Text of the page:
In Democracy, the individual enjoys not only the ultimate power but carries the ultimate responsibility.--Norman Cousins
Well, the expected river crest levels were a wee bit off, so Wilkes-Barre still has all of itĎs stubby fingers and toes. Yes indeedy. Outstanding. Can I go to the frigginí movies today, or what?
Initially, I thought the mandatory evacuation order was a bit much. But, in retrospect, Iím figuring it was the correct call. Even if the dikes in, say, south Wilkes-Barre had folded like a cheap imported suit, with the majority of the residents looking on from higher ground, we wouldnít have ended up on our roofs holding up signs for hovering television news helicopters. Nope. No New Orleans going on here. No mass confusion. No mass hysteria. No masses of humanity stranded. No widespread looting. No flooded nursing homes. No flooded school busses. No shots fired. Or, in other words, not a damn thing we can blame on George W. Bush. Gee, that sucks.
Nope. Here in Culm County, the local boys took care of business rather than sitting idly by and then blaming everyone higher on the political food chain for their lack of action.
Nope. Didnít need FEMA. Didnít need PEMA. Didnít need Dubya to federalize National Guard units. Didnít need AMTRAK trains. Didnít need trailers. Didnít need teenagers driving busloads of evacuees out of the flood zone. Nope. Didnít need a single teat to latch onto.
Nope. Nothing here to bash Bush over the head with. So, itís off to the next natural disaster with those leftist fingers crossed. Maybe next time. Maybe somebody somewhere will self-victimize themselves and allow themselves to be used by those looking to score some political points.
Tom Leighton, Skrep and Vodd Tonderheid are all Democrats. And they saw to it that a repeat of Katrina was not going to happen here. What were they thinking? They scuttled a great opportunity to embarrass the president by ensuring public safety during a time of crisis. They had better steer well clear of Howard Dean Ďcause heís sure to scream the lot of them deaf.
Nope. No need for FEMA here.
We have capable leaders.
From The Citizensí Voice:
Gov. Ed Rendell praised the evacuation at a news conference in Harrisburg on Thursday.
"That evacuation was smart, it was proper, it was appropriate, it was made in the name of caution," Rendell said. "With the secondary roads being damaged, had the dikes broken, you could have had a New Orleans-type situation in Wilkes-Barre. They did the appropriate thing."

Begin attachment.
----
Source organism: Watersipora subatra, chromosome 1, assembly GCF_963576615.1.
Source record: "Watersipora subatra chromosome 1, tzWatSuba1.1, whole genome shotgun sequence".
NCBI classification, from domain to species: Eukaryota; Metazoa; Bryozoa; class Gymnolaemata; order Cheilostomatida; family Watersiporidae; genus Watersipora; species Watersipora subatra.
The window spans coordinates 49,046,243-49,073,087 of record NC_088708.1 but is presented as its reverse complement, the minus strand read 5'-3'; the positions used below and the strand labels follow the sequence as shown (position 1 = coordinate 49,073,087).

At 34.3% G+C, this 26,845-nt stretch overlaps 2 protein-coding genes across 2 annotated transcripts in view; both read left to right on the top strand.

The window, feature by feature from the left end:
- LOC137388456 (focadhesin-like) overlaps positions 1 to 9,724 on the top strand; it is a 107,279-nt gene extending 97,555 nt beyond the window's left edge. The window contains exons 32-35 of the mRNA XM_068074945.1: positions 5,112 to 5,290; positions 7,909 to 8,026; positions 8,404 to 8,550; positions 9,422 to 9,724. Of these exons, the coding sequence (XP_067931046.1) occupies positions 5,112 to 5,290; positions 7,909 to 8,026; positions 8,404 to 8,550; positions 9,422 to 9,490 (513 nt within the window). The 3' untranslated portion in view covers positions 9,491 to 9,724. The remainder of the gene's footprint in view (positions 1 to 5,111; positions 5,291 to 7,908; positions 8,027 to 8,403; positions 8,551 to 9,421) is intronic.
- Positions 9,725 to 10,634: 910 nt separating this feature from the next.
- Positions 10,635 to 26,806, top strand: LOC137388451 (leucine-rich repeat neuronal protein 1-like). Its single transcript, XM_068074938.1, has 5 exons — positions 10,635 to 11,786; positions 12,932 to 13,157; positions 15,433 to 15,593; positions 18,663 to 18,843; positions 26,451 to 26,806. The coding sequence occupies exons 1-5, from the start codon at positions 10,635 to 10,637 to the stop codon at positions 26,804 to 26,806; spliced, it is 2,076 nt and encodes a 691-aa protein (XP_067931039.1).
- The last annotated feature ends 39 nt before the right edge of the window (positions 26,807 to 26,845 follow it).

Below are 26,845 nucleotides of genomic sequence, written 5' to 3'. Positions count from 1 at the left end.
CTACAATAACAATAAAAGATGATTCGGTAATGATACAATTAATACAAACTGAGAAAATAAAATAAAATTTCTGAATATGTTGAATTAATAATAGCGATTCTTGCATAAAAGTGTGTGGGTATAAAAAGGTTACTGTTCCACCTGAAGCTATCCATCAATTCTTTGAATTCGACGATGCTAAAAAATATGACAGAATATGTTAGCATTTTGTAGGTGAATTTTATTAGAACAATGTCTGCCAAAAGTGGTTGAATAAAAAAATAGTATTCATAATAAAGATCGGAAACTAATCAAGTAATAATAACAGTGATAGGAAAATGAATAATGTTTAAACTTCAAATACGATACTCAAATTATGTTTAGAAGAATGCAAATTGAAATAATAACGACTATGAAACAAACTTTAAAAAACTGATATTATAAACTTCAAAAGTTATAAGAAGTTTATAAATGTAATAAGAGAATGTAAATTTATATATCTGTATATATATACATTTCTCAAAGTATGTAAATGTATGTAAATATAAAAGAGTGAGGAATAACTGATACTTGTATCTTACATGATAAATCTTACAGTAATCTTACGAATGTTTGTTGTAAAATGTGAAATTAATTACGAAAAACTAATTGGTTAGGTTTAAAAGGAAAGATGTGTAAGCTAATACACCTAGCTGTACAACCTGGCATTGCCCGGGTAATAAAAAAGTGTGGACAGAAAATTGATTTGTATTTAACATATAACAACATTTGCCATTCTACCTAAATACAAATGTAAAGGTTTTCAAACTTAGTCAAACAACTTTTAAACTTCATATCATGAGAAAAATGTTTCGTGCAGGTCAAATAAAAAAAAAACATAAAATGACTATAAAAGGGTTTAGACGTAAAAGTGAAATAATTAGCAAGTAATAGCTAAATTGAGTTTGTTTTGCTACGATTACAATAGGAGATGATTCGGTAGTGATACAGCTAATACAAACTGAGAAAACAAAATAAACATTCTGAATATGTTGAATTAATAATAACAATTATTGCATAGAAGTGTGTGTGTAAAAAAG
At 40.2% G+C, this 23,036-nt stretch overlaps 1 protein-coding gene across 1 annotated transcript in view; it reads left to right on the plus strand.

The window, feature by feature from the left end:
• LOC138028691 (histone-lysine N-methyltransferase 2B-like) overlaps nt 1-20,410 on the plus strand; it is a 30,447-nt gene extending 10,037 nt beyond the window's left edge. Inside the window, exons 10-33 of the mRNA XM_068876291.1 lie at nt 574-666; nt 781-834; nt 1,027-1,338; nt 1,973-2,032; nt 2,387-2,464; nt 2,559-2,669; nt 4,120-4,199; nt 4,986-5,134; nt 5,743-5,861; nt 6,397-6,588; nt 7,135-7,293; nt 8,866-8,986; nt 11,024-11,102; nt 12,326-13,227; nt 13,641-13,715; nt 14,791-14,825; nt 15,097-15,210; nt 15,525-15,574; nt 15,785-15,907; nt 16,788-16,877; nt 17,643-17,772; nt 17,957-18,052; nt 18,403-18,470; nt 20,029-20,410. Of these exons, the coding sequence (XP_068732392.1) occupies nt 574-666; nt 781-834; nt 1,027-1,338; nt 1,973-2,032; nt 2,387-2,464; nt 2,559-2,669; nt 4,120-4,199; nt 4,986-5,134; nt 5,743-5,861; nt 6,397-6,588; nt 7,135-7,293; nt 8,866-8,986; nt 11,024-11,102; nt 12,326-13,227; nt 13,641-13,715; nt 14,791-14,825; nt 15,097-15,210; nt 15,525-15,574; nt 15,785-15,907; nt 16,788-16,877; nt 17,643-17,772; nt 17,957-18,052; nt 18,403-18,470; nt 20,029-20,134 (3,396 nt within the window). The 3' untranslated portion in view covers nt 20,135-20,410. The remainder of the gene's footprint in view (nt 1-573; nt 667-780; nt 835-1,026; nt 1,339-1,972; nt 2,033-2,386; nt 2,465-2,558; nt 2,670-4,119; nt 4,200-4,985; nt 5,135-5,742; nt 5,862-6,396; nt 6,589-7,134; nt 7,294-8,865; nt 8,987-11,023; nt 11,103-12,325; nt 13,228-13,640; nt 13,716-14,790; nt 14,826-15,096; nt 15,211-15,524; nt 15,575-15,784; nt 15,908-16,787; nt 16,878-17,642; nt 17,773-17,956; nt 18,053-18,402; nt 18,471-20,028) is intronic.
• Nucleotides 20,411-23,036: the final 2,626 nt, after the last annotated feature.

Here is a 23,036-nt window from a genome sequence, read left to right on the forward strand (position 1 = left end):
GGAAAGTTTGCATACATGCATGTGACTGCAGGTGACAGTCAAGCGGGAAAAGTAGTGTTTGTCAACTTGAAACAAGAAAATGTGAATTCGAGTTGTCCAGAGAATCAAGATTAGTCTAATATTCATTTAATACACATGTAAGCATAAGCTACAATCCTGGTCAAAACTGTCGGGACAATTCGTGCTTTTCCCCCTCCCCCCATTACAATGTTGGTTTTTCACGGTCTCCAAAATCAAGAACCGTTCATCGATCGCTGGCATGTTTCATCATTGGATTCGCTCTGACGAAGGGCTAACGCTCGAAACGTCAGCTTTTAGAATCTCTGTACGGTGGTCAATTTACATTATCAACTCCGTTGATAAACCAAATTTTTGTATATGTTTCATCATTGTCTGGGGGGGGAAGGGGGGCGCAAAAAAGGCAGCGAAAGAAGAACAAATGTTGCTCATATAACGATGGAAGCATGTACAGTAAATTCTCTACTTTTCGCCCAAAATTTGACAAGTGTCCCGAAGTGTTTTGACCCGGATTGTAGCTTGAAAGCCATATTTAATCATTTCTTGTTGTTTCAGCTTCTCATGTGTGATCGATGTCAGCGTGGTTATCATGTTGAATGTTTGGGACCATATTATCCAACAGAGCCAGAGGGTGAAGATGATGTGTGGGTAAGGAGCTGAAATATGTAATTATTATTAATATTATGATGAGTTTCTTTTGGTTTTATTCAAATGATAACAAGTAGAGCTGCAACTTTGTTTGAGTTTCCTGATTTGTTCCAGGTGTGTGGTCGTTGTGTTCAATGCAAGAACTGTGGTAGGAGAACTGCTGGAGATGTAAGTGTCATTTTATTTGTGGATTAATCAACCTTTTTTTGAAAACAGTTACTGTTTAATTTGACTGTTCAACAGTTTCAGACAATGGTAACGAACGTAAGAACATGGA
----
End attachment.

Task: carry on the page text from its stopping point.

So, why is it that the Susquehanna has gotten to freaking out so often? Weíve had to deal with this flooding nonsense in very early 1996, late 2004, early 2005 and now mid 2006. Are we seeing a trend here? Ten years and four serious flooding events.
Hereís an e-mail I fired off to Sue Henry at WILK yesterday afternoon:
(There was a major typo in that e-mail. The Susquehanna River at Towanda crested after it did down here at Wilkes-Barre, which is not what typically happens when the river gets to swelling from New York all the way to who knows where. Sorry. I guess I was enjoying way too much of my evacuation supplies.)
This is bullspit, man. A slew of County Sheriffís ordered me off of the dike yesterday afternoon in a very demonstrative manner, but they let this goober do a swan dive off of the North Street (Pierce Street) bridge. Itís patently unfair, man. Itís just not fair.
As I said, if we erect that dam, the absolute worst of the sewage outflows will be completely submerged by the heightened river. And when it rains like all hellÖsewage running through the streets of Wilkes-Barre is a distinct possibility. But donít tell Paul Kanjorski. He has his flawed feasibility study and heís sticking with it.
The long and short of it is, if we continue to pave what little of Wilkes-Barre Township that hasnít been paved over yet, we will flood some community downstream of us. And if they keep paving over the hills and valleys north of us, weíre going to be flooded at some point. Itís simple.
And I like simplicity.
Kayak Dude told me the best time to kayak on the river is right after a high-water event. Heís told me of all kinds of wild debris being beached on islands, stuck in trees and wedged against any strainer that presents itself.
While on the river north of Wyalusing this past January, I saw a dead deer wedged in a tree high overhead. Stupidly, I didnít get a picture. While paddling past a campground at the riverís edge somewhere near Falls, I saw an old International Scout sitting in the river all by itís lonesome. Two weeks ago, while taking in the yearly RiverFest trip, I spied a paddleboat wedged into some trees just north of Forty Fort. We should have latched onto the thing and towed it back somehow. Maybe I could have paddled it back. KD showed us what little remains of a camper trailer that was beached on an island during the Agnes flood where the Wyoming Massacre was once fought. In Ď72 it was almost intact. These days, there ainít much left to see.
Itís a good thing yíall had plenty of beer on hand. Living on the shore of a river prone to flooding, proper disaster planning is a must.
You never know what areas will get pounded during these flooding skirmishes. Go figure. The Back Mountain got pummeled beyond belief, while Wilkes-Barre got a big puddle in the area around Barney Street. I guess thereís just no accurately predicting this flooding stuff sometimes, so keep an extra keg on hand at all times. Better safe than sober. Something like that. I dunno.
Iím glad you were spared the worst, though. Who needs that sort of hassle?
Stay in touch.
Guess where Iím off to today? You got it, baby!
The grandrodents are coming to town and weíre heading down to Wilkes-Barre Movies 14 to see ďCars.Ē No, not the Cars, like, with Ric Osasek pretending that he can sing. Weíre taking in the animated Disney version of Cars.
Can you say Junior Mints? Yummy.